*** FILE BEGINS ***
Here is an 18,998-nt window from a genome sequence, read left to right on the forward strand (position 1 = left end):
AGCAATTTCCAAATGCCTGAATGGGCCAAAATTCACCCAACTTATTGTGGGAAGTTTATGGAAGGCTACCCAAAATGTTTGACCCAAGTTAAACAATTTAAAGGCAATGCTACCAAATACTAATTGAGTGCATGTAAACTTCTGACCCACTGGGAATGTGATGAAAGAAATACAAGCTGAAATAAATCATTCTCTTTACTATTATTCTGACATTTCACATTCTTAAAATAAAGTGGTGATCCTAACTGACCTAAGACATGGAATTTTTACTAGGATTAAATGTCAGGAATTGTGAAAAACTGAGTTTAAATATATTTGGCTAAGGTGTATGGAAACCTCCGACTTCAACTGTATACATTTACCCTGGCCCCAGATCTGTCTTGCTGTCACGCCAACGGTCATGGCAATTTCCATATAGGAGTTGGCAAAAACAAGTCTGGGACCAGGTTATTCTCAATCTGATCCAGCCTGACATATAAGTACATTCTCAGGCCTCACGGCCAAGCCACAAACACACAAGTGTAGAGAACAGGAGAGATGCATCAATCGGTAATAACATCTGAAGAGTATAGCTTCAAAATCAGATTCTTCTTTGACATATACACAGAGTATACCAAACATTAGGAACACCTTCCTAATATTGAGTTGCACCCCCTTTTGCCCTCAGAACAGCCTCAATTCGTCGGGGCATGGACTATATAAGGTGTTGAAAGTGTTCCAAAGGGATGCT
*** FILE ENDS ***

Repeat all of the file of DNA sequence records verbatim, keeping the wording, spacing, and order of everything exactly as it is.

Here is an 18,998-nt window from a genome sequence, read left to right on the forward strand (position 1 = left end):
AGCAATTTCCAAATGCCTGAATGGGCCAAAATTCACCCAACTTATTGTGGGAAGTTTATGGAAGGCTACCCAAAATGTTTGACCCAAGTTAAACAATTTAAAGGCAATGCTACCAAATACTAATTGAGTGCATGTAAACTTCTGACCCACTGGGAATGTGATGAAAGAAATACAAGCTGAAATAAATCATTCTCTTTACTATTATTCTGACATTTCACATTCTTAAAATAAAGTGGTGATCCTAACTGACCTAAGACATGGAATTTTTACTAGGATTAAATGTCAGGAATTGTGAAAAACTGAGTTTAAATATATTTGGCTAAGGTGTATGGAAACCTCCGACTTCAACTGTATACATTTACCCTGGCCCCAGATCTGTCTTGCTGTCACGCCAACGGTCATGGCAATTTCCATATAGGAGTTGGCAAAAACAAGTCTGGGACCAGGTTATTCTCAATCTGATCCAGCCTGACATATAAGTACATTCTCAGGCCTCACGGCCAAGCCACAAACACACAAGTGTAGAGAACAGGAGAGATGCATCAATCGGTAATAACATCTGAAGAGTATAGCTTCAAAATCAGATTCTTCTTTGACATATACACAGAGTATACCAAACATTAGGAACACCTTCCTAATATTGAGTTGCACCCCCTTTTGCCCTCAGAACAGCCTCAATTCGTCGGGGCATGGACTATATAAGGTGTTGAAAGTGTTCCAAAGGGATGCT